Copyright and Dance
Copyright and Dance
Copyright and Dance

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    I'm sure many of you know about the now infamous (at least in the dance field) Martha Graham case. For those who don't, or who need a refresher: Martha Graham, head of the Martha Graham Center of Contemporary Dance (“Center”), and considered by many to be the founder of modern dance, died in 1991. In her will, she left her estate to her close friend, Ron Protas. Towards the end of the decade, Mr. Protas, a non-dancer, claimed that he owned the copyrights to approximately seventy of Ms. Graham's dances and threatened to prevent the Martha Graham Dance Company from performing those works.

    After a long legal battle, Judge Miriam Goldman Cedarbaum for the Southern District of New York, determined that forty-five of the dances belonged to the Center, ten were in the public domain, five belonged to the individuals who had commissioned them, and one dance belonged to Mr. Protas. The forty-five dances belonged to the Center through one of two means. The court found that Ms. Graham worked as an employee of the Center from 1956 to 1991. During this time, she was paid a salary and was expected to create dances, and the Center financed sets and costumes, and received the royalty payments. The dances she created during this time, then, were created as works-for-hire, and therefore, owned by the Center. For works created before 1956, the court found that Ms. Graham had transferred her rights in her work to the Center that year.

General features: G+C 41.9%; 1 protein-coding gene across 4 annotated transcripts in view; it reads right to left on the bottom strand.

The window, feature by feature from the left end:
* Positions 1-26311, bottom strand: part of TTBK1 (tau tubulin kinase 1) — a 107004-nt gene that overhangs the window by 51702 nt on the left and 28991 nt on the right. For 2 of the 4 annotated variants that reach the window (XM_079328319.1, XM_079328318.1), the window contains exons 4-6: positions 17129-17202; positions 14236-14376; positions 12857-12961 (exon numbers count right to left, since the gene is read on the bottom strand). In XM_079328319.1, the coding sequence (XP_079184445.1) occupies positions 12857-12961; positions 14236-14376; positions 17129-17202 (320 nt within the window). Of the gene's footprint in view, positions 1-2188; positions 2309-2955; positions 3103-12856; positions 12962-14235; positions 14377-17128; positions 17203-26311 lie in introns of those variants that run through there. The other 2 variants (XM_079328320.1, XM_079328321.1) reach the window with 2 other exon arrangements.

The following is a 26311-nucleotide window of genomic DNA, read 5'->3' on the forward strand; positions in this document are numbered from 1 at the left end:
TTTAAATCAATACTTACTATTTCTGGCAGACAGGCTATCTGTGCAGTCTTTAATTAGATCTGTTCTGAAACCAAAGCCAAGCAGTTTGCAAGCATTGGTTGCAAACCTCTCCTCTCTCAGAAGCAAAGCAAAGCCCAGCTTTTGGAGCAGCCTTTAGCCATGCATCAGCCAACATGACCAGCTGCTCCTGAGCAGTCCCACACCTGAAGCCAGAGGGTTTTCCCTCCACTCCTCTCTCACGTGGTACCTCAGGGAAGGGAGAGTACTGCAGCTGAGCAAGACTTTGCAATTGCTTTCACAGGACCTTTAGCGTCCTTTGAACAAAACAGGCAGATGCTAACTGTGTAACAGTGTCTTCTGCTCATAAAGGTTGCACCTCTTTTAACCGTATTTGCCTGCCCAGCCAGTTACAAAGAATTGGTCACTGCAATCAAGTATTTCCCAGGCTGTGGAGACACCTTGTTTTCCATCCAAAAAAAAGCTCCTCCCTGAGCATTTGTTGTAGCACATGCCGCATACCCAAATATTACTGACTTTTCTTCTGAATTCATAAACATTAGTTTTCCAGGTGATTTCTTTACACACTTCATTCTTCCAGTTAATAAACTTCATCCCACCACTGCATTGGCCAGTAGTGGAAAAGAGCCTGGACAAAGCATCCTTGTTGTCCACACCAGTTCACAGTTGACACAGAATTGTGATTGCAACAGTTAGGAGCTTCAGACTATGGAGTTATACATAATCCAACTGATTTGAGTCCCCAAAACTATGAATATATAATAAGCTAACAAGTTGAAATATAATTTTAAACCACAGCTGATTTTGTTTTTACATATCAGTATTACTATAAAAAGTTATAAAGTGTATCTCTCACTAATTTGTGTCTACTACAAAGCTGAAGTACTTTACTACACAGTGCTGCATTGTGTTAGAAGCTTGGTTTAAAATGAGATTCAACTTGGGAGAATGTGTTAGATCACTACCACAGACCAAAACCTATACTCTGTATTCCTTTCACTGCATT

For those of you doing the math, there are nine dances left – for these, the court found that neither side had shown adequate proof of copyright ownership. A later case determined that these works also belonged to the Center. As an aside, the court also determined that the Center owned the costumes and sets (many famously designed by Japanese sculptor Isamu Noguchi for most of the work.